Minimum Tank Size: 10 Gallons
Care Level: Easy
Water Conditions: 6-8 ph and Soft to Moderately Hard
Temperature: 22–27 °C (72–82 °F)
Maximum Size: 13 ½ inches (35 cm)
The Java fern (Microsorum pteropus) is an aquatic fern native to South East Asia. There are many different varieties of this fern, and the size of the plant and leaf shape will vary greatly from variety to variety. The four most commonly available are the narrow leaf, the needle leaf, the Windelov and lance leaf.
What makes the Java fern so attractive to aquarists, is that it is one of the easiest aquatic plants to grow. Even in the most basic aquarium setup, it will usually grow like a weed and spread across the aquarium. With that being said, some may take a while for their growth to really ramp up, so don’t worry too much if it doesn’t grow for the first few weeks after it has been planted.
Once it has started growing, it can grow up to 13 ½ inches (35 cm) in height, and up to 6 inches (15 cm) in width. Because of its size, it makes a good addition to the rear or mid-ground of the aquarium.
Java ferns are an incredibly easy plant to grow, and to fail with this plant you almost have to actively be trying to kill it. Unlike many other plants, it doesn’t need a specialized substrate, and it will also do well without the addition of carbon dioxide.
It can be planted nearly anywhere in the aquarium and can be placed on driftwood, rocks or directly onto the gravel (but make sure not to bury it in the substrate). When placing it on driftwood or rocks, it needs to be attached until the roots have fastened to the surface.
To attach the Java fern, you can use either fish line or dark colored thread. Most people tend to prefer thread, since it will dissolve over time after the plant has rooted to the object. Other people prefer to use rubber bands or zip ties, but these are usually noticeable and ugly. If you use rubber bands or zip ties, you may want to remove them after the plant rooted to the surface.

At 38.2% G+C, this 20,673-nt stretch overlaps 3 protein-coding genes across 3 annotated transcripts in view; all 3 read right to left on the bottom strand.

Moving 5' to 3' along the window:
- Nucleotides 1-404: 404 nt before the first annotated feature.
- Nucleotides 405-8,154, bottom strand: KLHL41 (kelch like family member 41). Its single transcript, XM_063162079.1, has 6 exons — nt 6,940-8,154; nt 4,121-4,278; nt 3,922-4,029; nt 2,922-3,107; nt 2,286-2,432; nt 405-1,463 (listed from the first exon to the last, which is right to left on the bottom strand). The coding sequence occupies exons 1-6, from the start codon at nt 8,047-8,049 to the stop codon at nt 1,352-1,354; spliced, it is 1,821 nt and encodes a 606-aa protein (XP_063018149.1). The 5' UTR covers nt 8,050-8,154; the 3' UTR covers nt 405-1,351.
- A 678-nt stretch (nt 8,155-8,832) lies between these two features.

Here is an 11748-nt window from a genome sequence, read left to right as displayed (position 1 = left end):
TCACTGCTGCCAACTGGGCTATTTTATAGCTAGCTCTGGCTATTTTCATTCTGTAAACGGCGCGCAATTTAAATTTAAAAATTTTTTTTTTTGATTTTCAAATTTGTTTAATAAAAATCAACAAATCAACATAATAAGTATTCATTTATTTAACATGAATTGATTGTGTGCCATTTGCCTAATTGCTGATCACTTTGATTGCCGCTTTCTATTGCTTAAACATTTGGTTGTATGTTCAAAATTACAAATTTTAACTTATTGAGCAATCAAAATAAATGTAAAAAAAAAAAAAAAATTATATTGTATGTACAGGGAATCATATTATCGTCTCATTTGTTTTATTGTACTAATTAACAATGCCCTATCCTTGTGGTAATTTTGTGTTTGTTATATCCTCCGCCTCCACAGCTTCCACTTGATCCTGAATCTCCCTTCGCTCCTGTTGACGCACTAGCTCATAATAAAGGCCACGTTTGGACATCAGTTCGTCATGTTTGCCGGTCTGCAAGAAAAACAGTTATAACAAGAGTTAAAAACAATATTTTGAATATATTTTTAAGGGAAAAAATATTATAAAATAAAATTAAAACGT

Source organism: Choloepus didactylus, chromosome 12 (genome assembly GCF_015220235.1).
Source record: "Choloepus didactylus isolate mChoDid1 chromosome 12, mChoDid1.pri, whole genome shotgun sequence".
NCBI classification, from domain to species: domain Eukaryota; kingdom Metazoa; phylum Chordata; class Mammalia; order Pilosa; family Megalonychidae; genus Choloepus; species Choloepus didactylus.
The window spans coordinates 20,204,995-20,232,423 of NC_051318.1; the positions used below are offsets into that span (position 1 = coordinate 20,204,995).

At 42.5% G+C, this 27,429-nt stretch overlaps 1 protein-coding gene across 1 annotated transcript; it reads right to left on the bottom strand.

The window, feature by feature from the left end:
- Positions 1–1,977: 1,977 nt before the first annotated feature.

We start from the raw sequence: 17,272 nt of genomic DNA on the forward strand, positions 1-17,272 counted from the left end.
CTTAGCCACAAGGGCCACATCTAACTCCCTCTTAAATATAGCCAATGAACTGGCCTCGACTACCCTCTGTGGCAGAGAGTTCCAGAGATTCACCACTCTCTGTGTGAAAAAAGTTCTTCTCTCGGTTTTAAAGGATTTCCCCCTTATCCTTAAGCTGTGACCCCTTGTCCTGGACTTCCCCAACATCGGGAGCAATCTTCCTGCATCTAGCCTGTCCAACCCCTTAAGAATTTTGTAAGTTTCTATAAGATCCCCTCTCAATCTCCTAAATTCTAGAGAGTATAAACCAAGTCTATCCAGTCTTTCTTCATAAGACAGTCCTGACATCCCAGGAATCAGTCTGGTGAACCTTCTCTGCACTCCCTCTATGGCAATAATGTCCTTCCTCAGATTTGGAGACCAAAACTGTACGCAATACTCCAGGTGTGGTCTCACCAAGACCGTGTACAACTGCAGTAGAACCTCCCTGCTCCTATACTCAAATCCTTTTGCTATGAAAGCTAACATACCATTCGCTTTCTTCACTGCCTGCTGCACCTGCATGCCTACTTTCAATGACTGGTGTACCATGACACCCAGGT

Java ferns do not require any special lighting, and will actually suffer if the lighting is too strong. They will flourish under the incandescent bulbs provided in small, basic aquariums – but they will do especially well under subdued fluorescent bulbs. You can tell if the lighting is too strong for the Java ferns by looking at the leaves. If they start to become brown and transparent, you should cut back on the lighting until the plant recovers.
The one thing to remember with Java ferns, is that they require a regular fertilizer. Because they have no “true” roots, they get most of their fertilizer from the water column. If you want your Java fern to truly thrive, you should add a liquid fertilizer after every weekly water change. Tab fertilizers are useless with Java ferns, since they don’t have a proper root system to utilize them.
Like several other common aquarium plants, Java fern propagate through adventitious plantlets. You will see small adventitious plants begin to form on old leaves, which can be broken off safely from the rhizome.
The new plants can then be attached to their new location, and should be tied down in place while the roots grow over several weeks. As these new plants develop, new rhizomes will form and the whole process can be repeated.
One of the great things about Java fern is that very few fish seem to bother with it – even fish that are constantly on the prowl for a tasty aquatic plant salad. While it probably still won’t survive for long in a goldfish tank, it does do quite well with larger cichlids and many herbivore fish.
There are several reasons given for its relative hardiness around fish that normally devastate plants. Some sources claim that it has a bitter taste, but more reputable sources seem to believe that the tough structure of the leaves make them unattractive to fish.